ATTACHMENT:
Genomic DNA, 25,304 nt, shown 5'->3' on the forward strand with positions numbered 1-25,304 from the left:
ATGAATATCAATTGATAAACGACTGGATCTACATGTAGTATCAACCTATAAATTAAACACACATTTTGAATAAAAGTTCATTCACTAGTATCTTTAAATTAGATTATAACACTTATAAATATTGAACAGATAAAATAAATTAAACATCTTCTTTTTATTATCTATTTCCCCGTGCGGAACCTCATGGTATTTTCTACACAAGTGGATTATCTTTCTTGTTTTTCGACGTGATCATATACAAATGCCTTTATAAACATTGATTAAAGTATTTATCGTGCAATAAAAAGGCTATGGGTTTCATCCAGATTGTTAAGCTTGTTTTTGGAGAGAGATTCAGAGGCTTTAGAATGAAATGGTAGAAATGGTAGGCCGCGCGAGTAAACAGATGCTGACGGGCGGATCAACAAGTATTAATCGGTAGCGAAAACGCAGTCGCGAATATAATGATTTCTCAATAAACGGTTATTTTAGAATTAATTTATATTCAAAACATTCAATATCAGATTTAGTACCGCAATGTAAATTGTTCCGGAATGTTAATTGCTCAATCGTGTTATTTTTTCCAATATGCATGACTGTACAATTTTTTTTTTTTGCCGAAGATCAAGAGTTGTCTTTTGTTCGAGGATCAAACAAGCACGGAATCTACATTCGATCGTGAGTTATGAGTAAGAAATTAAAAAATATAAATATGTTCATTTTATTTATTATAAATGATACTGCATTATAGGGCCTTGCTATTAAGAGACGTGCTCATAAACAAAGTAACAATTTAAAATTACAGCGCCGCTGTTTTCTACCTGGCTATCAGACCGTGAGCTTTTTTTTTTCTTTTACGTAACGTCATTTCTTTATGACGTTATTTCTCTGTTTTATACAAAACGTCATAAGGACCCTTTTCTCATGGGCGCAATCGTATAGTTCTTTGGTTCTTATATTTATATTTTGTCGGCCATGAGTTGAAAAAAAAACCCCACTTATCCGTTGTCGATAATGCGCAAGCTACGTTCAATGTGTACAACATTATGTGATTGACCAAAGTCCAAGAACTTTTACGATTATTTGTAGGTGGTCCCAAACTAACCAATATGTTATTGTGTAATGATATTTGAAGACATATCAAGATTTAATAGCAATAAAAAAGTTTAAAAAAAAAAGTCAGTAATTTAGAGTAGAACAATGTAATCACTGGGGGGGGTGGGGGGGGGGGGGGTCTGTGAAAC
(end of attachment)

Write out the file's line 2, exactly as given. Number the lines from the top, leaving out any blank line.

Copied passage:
ATGAATATCAATTGATAAACGACTGGATCTACATGTAGTATCAACCTATAAATTAAACACACATTTTGAATAAAAGTTCATTCACTAGTATCTTTAAATTAGATTATAACACTTATAAATATTGAACAGATAAAATAAATTAAACATCTTCTTTTTATTATCTATTTCCCCGTGCGGAACCTCATGGTATTTTCTACACAAGTGGATTATCTTTCTTGTTTTTCGACGTGATCATATACAAATGCCTTTATAAACATTGATTAAAGTATTTATCGTGCAATAAAAAGGCTATGGGTTTCATCCAGATTGTTAAGCTTGTTTTTGGAGAGAGATTCAGAGGCTTTAGAATGAAATGGTAGAAATGGTAGGCCGCGCGAGTAAACAGATGCTGACGGGCGGATCAACAAGTATTAATCGGTAGCGAAAACGCAGTCGCGAATATAATGATTTCTCAATAAACGGTTATTTTAGAATTAATTTATATTCAAAACATTCAATATCAGATTTAGTACCGCAATGTAAATTGTTCCGGAATGTTAATTGCTCAATCGTGTTATTTTTTCCAATATGCATGACTGTACAATTTTTTTTTTTTGCCGAAGATCAAGAGTTGTCTTTTGTTCGAGGATCAAACAAGCACGGAATCTACATTCGATCGTGAGTTATGAGTAAGAAATTAAAAAATATAAATATGTTCATTTTATTTATTATAAATGATACTGCATTATAGGGCCTTGCTATTAAGAGACGTGCTCATAAACAAAGTAACAATTTAAAATTACAGCGCCGCTGTTTTCTACCTGGCTATCAGACCGTGAGCTTTTTTTTTTCTTTTACGTAACGTCATTTCTTTATGACGTTATTTCTCTGTTTTATACAAAACGTCATAAGGACCCTTTTCTCATGGGCGCAATCGTATAGTTCTTTGGTTCTTATATTTATATTTTGTCGGCCATGAGTTGAAAAAAAAACCCCACTTATCCGTTGTCGATAATGCGCAAGCTACGTTCAATGTGTACAACATTATGTGATTGACCAAAGTCCAAGAACTTTTACGATTATTTGTAGGTGGTCCCAAACTAACCAATATGTTATTGTGTAATGATATTTGAAGACATATCAAGATTTAATAGCAATAAAAAAGTTTAAAAAAAAAAGTCAGTAATTTAGAGTAGAACAATGTAATCACTGGGGGGGGTGGGGGGGGGGGGGGTCTGTGAAAC